SPN: A Bird’s Eye View of Integrated Pest Management Compliance

This article was first published by TASB Risk Management Fund on February 23, 2021 by Campbell Gill.  I am using this as a way for you to take time to review your IPM program and see what needs to be updated at your district. 

Controlling the pest population at your school district or community college isn’t as simple as spraying pesticides. Fighting off annoying critters without negatively impacting the health of your community and the environment requires a delicate balancing act of responsible pesticide use, staff training, and an effective school integrated pest management (IPM) program.

IPM can be a complex subject rife with specific regulations to comply with and licenses to obtain. Taking time to look at some of the high points of IPM compliance will make your administrative duties that much easier.

What is school IPM?

Traditional pest management leans heavily, if not exclusively, on pesticides to keep pests in check. IPM combines pesticides with safer prevention and control strategies. For example, if you want to keep rodents out of your facilities, you could cut clutter, maintain dining and food storage areas, and remove trash and overgrown vegetation. If rodents manage to get inside, you could control their population by applying pesticides and/or trapping and removing them.

Under the Texas Administrative Code, your organization must designate a trained IPM coordinator to manage your program, which should have these core elements:

  • Board-approved policy: Your IPM actions should be outlined in a policy approved by your school board and applied across the organization.
  • Monitoring: Your IPM program should define unacceptable pest populations that justify corrective action. Monitor populations on your property, and prepare to manage the risk if they exceed thresholds. For example, your guidelines might call for stricter control measures after you discover four mounds of fire ants.
  • Safer strategies: When control measures are deemed necessary, you should choose non-chemical tactics or lower-risk pesticides whenever possible.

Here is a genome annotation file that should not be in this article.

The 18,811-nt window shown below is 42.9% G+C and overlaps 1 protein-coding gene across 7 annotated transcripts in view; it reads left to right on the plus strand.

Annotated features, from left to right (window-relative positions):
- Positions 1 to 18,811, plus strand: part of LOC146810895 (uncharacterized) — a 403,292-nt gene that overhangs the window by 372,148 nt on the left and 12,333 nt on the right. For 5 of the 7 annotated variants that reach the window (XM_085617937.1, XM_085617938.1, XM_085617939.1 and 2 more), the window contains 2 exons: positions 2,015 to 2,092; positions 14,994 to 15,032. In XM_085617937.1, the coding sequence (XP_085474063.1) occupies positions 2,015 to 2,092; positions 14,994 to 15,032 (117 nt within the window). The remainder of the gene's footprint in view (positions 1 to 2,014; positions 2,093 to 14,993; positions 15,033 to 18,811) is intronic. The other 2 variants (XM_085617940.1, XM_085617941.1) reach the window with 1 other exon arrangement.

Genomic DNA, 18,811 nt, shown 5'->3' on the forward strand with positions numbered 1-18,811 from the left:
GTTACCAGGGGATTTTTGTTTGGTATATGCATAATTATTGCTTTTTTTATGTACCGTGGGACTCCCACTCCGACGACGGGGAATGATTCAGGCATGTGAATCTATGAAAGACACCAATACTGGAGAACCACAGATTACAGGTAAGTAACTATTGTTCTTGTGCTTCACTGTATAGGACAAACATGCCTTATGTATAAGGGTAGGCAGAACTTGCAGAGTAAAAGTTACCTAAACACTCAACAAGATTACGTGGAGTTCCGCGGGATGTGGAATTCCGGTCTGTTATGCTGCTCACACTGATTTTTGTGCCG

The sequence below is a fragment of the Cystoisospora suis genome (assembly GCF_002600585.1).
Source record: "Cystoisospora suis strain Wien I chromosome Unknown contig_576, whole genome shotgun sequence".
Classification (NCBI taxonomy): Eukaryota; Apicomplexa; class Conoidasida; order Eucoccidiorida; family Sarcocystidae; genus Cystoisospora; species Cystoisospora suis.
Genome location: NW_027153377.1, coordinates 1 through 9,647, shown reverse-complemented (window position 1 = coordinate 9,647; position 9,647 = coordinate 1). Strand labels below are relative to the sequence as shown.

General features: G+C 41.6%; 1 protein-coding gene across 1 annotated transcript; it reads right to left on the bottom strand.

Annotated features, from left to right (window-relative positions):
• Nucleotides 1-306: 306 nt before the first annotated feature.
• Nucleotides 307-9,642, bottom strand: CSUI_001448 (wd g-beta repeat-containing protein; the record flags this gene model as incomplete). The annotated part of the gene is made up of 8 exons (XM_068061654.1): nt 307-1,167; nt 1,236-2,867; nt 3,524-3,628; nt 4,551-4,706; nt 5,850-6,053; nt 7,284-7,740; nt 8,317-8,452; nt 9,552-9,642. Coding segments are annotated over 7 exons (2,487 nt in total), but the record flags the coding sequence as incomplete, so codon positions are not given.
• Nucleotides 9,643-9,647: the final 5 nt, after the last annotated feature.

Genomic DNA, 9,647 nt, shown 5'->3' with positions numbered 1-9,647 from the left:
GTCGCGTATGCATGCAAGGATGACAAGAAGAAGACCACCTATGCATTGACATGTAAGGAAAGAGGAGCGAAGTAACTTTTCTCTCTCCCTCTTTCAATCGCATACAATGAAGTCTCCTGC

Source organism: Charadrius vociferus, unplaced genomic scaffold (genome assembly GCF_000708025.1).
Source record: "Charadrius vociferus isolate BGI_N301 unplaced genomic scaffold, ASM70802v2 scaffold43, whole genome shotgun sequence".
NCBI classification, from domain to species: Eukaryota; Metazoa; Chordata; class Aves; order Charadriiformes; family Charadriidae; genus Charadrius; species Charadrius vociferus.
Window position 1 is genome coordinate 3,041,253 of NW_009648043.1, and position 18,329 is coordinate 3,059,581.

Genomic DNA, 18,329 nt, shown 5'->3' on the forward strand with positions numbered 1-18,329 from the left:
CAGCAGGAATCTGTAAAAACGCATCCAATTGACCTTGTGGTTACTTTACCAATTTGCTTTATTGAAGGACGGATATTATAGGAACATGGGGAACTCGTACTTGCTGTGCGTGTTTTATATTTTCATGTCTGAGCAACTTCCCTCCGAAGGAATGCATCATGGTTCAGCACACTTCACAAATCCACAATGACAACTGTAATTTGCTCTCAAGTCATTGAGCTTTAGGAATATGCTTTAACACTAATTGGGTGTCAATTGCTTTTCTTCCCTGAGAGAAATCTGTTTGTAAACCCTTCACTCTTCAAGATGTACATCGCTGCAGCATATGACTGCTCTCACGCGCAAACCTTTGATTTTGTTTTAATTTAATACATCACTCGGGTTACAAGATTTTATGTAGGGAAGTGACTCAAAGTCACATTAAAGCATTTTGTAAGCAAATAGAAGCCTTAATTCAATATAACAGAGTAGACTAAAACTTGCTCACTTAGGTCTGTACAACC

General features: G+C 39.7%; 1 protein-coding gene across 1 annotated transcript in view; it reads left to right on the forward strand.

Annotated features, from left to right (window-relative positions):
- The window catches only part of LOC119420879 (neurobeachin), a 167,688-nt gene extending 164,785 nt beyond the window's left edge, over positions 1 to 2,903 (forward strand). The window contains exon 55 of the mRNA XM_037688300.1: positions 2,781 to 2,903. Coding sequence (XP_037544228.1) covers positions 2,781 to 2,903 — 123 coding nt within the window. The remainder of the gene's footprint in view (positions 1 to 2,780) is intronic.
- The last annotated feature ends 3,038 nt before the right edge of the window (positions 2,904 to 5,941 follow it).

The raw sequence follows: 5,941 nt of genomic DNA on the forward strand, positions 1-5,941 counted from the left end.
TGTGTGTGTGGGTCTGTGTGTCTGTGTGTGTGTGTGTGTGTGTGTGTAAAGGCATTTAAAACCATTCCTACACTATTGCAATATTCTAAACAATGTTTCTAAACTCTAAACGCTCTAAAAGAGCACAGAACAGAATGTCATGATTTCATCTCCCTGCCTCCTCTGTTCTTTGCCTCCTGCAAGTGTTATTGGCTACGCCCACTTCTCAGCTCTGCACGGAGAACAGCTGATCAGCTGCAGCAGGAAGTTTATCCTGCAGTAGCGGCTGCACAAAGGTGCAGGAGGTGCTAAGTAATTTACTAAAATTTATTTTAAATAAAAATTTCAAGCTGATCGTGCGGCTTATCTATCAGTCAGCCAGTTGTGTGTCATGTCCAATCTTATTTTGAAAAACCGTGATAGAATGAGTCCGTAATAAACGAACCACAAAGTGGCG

• Recordkeeping: Document everything you do for your IPM program, including your work orders, pest control use records, application history, third-party service records, and any pesticide complaints you receive.
  • Education: Your staff needs to be consistently educated and informed about their roles in the IPM program.

Go deeper

IPM is a dynamic process with numerous rules and regulations you’ll need to keep in mind. Below are some of the important overarching elements.


School staff, vendors, and anyone else applying pesticides, including pesticide devices, on school property must be properly licensed. The Texas Department of Agriculture (TDA) requires different licenses depending on where and how you use pesticides. The Texas A&M AgriLife Extension School IPM website breaks down licenses and their requirements.

Incidental use

IPM incidental use regulations allow your coordinator to train another employee to treat occasional pest issues considered emergencies. Examples include fire ants in a classroom or wasps next to an exit door. Your IPM coordinator will have to follow many steps to comply with incidental use regulation. Steps include, for example, training designated employees on the incidental use fact sheet and teaching them to safely apply pesticides according to their labels and safety data sheets. You also need to complete a post-application form to notify TDA see this document for an example Pesticide Application Record for Incidental Use


TDA requires you to keep thorough records of all your pesticide uses. Everything needs to be documented, including location, time of chemical application, amount used, specific mixing rate, target pest, and the license numbers of anyone who used the chemicals. For outdoor pests, you will need to document environmental factors such as wind velocity and outdoor temperatures. You’ll also need to provide documented justification whenever you use certain powerful pesticides. Failing to maintain consistent documentation is a common issue in TDA school inspections, so make sure you keep up with your paperwork.

Integrated Pest Management guidance, education, and training

IPM is a comprehensive process that comes with a lot of paperwork to complete and regulations to follow. Information and resources are available through the Texas Department of Agriculture,
Texas A&M AgriLife Extension, and the Environmental Protection Agency.


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